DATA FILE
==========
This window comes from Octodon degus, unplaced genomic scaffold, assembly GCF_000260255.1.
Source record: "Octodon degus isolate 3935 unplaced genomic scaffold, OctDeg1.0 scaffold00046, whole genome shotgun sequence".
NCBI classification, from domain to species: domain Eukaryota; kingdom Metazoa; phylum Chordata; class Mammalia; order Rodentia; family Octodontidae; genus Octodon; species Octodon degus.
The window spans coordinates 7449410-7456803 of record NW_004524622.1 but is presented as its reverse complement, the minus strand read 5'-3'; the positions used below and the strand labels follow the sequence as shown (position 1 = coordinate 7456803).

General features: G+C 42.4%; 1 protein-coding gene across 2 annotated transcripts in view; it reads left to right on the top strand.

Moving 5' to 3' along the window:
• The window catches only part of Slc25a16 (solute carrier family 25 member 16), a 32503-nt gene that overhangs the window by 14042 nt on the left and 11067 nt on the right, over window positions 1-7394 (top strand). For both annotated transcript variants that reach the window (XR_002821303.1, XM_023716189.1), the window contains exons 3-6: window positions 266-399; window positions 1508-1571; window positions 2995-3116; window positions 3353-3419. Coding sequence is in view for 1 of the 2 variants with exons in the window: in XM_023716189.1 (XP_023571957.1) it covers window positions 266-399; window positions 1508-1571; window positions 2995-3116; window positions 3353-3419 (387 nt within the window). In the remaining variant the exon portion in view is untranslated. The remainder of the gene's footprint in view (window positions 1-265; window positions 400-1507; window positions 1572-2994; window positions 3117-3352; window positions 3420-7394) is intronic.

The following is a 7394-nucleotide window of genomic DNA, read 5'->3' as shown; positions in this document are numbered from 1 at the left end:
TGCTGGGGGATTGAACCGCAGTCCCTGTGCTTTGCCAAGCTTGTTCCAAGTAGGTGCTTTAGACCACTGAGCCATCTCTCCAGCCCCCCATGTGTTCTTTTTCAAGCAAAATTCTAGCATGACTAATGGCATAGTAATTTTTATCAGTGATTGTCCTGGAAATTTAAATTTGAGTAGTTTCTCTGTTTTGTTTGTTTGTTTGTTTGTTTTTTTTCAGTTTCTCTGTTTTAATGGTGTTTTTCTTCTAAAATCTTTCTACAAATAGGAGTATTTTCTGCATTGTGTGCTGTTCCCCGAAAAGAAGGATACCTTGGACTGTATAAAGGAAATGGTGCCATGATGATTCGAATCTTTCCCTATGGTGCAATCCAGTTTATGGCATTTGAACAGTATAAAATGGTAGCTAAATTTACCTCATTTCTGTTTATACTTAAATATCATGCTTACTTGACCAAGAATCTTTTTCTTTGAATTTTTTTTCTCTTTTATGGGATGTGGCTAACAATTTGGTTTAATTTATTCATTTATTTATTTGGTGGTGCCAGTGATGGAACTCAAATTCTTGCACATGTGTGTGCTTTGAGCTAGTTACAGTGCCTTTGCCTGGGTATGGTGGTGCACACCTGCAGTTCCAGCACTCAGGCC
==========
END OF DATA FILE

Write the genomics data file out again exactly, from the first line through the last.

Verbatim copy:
This window comes from Octodon degus, unplaced genomic scaffold, assembly GCF_000260255.1.
Source record: "Octodon degus isolate 3935 unplaced genomic scaffold, OctDeg1.0 scaffold00046, whole genome shotgun sequence".
NCBI classification, from domain to species: domain Eukaryota; kingdom Metazoa; phylum Chordata; class Mammalia; order Rodentia; family Octodontidae; genus Octodon; species Octodon degus.
The window spans coordinates 7449410-7456803 of record NW_004524622.1 but is presented as its reverse complement, the minus strand read 5'-3'; the positions used below and the strand labels follow the sequence as shown (position 1 = coordinate 7456803).

General features: G+C 42.4%; 1 protein-coding gene across 2 annotated transcripts in view; it reads left to right on the top strand.

Moving 5' to 3' along the window:
• The window catches only part of Slc25a16 (solute carrier family 25 member 16), a 32503-nt gene that overhangs the window by 14042 nt on the left and 11067 nt on the right, over window positions 1-7394 (top strand). For both annotated transcript variants that reach the window (XR_002821303.1, XM_023716189.1), the window contains exons 3-6: window positions 266-399; window positions 1508-1571; window positions 2995-3116; window positions 3353-3419. Coding sequence is in view for 1 of the 2 variants with exons in the window: in XM_023716189.1 (XP_023571957.1) it covers window positions 266-399; window positions 1508-1571; window positions 2995-3116; window positions 3353-3419 (387 nt within the window). In the remaining variant the exon portion in view is untranslated. The remainder of the gene's footprint in view (window positions 1-265; window positions 400-1507; window positions 1572-2994; window positions 3117-3352; window positions 3420-7394) is intronic.

The following is a 7394-nucleotide window of genomic DNA, read 5'->3' as shown; positions in this document are numbered from 1 at the left end:
TGCTGGGGGATTGAACCGCAGTCCCTGTGCTTTGCCAAGCTTGTTCCAAGTAGGTGCTTTAGACCACTGAGCCATCTCTCCAGCCCCCCATGTGTTCTTTTTCAAGCAAAATTCTAGCATGACTAATGGCATAGTAATTTTTATCAGTGATTGTCCTGGAAATTTAAATTTGAGTAGTTTCTCTGTTTTGTTTGTTTGTTTGTTTGTTTTTTTTCAGTTTCTCTGTTTTAATGGTGTTTTTCTTCTAAAATCTTTCTACAAATAGGAGTATTTTCTGCATTGTGTGCTGTTCCCCGAAAAGAAGGATACCTTGGACTGTATAAAGGAAATGGTGCCATGATGATTCGAATCTTTCCCTATGGTGCAATCCAGTTTATGGCATTTGAACAGTATAAAATGGTAGCTAAATTTACCTCATTTCTGTTTATACTTAAATATCATGCTTACTTGACCAAGAATCTTTTTCTTTGAATTTTTTTTCTCTTTTATGGGATGTGGCTAACAATTTGGTTTAATTTATTCATTTATTTATTTGGTGGTGCCAGTGATGGAACTCAAATTCTTGCACATGTGTGTGCTTTGAGCTAGTTACAGTGCCTTTGCCTGGGTATGGTGGTGCACACCTGCAGTTCCAGCACTCAGGCC